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Healthy Plants, Healthy Business conference

Plant health and biosecurity were the key topics of the day at the HTA Healthy Plants, Healthy Business conference, in association with APHA, which took place at Horticulture House in Oxfordshire on 29 January 2019.

Lord Gardiner of Kimble, Parliamentary Under Secretary of State for Rural Affairs and Biosecurity, said that we should be proud that we are historically a country of plant hunters, and it is important that we now do all we can to protect the UK’s biosecurity. He flagged the fact that next year is International Year of Plant Health which will help to highlight the importance of plant health to the public and wider industry.

Professor Nicola Spence, Defra Chief Plant Health Officer, presented a plant health update, outlining the way in which new pests and diseases are added to the UK Plant Health Risk Register. She highlighted the range of pests and diseases that are posing the biggest threats including Xylella. Acknowledging that the development of the Plant Health Management Standard is a fantastic achievement she spoke about how they are looking at biosecurity across the whole system; not just plants but wood products, machinery, vehicles, direct sales and works of art.

Derek Grove, APHA Plant and Bee health EU exit manager then followed on discussing the impact and mitigations of Brexit on the trade of plants and biosecurity. Derek gave an overview of the current provision of biosecurity within trade at pre-border, the EU import regulations, at the border, and post border. He also covered what to expect on day one of a ‘no deal’ scenario for plants currently under the EU Plant Passporting scheme, those not under the Plant Passporting scheme, and the changes that will occur regarding border checks.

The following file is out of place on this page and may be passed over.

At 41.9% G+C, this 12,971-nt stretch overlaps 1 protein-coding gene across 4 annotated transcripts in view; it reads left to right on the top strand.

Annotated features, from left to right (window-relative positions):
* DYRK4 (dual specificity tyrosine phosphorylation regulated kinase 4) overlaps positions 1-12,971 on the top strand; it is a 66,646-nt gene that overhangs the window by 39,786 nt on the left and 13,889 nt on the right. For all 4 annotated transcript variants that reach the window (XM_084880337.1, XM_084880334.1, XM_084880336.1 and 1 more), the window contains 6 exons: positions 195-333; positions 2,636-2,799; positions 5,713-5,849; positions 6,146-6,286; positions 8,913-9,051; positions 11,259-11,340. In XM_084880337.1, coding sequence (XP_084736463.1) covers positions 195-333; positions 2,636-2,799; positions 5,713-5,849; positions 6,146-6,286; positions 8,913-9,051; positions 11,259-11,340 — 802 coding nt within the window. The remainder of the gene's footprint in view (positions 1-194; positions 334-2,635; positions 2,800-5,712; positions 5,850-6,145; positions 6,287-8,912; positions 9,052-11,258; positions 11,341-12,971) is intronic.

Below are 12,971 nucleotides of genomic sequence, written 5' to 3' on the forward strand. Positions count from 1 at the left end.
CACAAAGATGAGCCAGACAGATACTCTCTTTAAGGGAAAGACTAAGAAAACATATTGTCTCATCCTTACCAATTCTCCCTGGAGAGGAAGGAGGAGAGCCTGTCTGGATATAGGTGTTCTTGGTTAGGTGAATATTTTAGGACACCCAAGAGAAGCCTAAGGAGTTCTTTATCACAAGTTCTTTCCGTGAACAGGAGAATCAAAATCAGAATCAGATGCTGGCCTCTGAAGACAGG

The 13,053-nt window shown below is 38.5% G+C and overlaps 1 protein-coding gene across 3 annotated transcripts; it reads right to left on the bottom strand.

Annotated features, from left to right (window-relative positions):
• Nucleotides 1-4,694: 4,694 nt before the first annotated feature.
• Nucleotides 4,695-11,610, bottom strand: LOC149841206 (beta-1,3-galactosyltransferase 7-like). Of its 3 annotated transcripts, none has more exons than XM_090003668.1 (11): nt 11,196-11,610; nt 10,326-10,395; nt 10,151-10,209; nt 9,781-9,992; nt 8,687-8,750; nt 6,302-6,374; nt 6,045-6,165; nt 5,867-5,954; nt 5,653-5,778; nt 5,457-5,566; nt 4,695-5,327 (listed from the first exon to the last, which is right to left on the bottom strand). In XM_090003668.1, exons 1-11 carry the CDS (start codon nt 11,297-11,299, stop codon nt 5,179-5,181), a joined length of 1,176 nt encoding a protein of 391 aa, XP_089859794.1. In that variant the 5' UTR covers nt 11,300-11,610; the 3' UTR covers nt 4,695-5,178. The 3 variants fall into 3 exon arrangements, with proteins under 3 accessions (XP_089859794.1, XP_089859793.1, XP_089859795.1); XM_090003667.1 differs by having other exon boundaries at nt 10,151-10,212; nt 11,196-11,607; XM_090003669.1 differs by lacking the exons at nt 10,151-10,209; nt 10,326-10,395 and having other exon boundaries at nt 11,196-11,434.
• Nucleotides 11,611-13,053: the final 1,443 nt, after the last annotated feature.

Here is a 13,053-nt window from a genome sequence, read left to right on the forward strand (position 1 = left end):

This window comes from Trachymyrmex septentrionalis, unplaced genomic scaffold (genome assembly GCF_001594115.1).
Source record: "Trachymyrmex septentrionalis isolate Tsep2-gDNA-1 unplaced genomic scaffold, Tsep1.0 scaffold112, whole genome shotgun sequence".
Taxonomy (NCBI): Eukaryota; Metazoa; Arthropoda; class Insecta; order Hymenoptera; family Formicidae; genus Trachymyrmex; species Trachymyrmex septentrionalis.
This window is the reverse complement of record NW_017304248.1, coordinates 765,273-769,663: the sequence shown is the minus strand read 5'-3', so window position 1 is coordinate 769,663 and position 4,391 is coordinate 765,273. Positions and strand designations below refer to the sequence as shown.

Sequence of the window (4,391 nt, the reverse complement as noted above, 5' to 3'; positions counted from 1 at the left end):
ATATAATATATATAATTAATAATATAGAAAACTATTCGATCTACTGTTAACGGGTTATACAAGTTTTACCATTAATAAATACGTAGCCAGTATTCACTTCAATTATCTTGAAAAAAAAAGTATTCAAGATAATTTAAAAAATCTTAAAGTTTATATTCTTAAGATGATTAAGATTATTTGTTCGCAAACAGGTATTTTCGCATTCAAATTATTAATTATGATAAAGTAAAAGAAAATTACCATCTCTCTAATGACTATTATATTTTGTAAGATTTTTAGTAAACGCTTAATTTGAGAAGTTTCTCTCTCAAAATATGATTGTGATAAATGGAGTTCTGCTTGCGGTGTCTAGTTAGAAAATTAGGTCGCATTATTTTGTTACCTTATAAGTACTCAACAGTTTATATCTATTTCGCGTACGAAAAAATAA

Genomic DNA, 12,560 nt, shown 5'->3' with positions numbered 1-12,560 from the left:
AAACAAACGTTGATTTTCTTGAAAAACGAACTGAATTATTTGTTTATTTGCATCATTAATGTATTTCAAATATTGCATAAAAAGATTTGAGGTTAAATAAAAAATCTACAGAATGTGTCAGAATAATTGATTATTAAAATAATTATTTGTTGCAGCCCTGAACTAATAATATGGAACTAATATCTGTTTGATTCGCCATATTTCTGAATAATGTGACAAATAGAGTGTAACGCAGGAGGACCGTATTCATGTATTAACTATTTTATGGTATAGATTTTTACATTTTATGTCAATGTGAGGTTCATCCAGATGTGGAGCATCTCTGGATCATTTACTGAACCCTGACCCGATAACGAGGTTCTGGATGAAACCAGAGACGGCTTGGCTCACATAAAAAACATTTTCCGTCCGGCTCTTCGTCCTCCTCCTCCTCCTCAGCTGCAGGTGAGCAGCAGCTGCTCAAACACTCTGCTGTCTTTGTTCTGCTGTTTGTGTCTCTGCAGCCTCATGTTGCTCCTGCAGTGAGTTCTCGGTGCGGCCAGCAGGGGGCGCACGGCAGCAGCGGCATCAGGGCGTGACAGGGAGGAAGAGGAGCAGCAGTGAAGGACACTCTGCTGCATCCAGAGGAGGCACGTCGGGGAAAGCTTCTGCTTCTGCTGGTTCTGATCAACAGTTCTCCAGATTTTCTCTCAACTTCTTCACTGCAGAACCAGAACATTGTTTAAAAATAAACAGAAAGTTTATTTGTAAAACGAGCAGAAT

HTA Horticulture Manager Alistair Yeomans spoke about the Plant Health Assurance Scheme, and the launch of the Plant Healthy website. The new Plant Healthy website provides a self-assessment tool for horticulture businesses and organisations to improve the biosecurity of sourcing systems and advance plant health management practises. The free tool is available at:

Currently the HTA is working with the Plant Health Biosecurity Steering Committee, chaired by Sir Nicholas Bacon, with a view to set up governance structures and appoint certification bodies, that will independently audit businesses. When the scheme is ready, and once successfully audited, a business will receive an assurance certificate enabling them to demonstrate that robust plant health management practises are integral to their operations.

The afternoon session brought industry perspectives from Jonathan Whittemore from Johnsons of Whixley, Richard McKenna from Provender Nurseries, Andy Bunker from Alton Garden Centre and APL Chairman Rod Winrow from Garden House Design. The final session featured consultant Celia Knight who spoke about the Plant Health Professional Register which acknowledges an individual’s competencies on plant health and provides an invaluable resource for Chief Plant health officers on plant health expertise nationwide.

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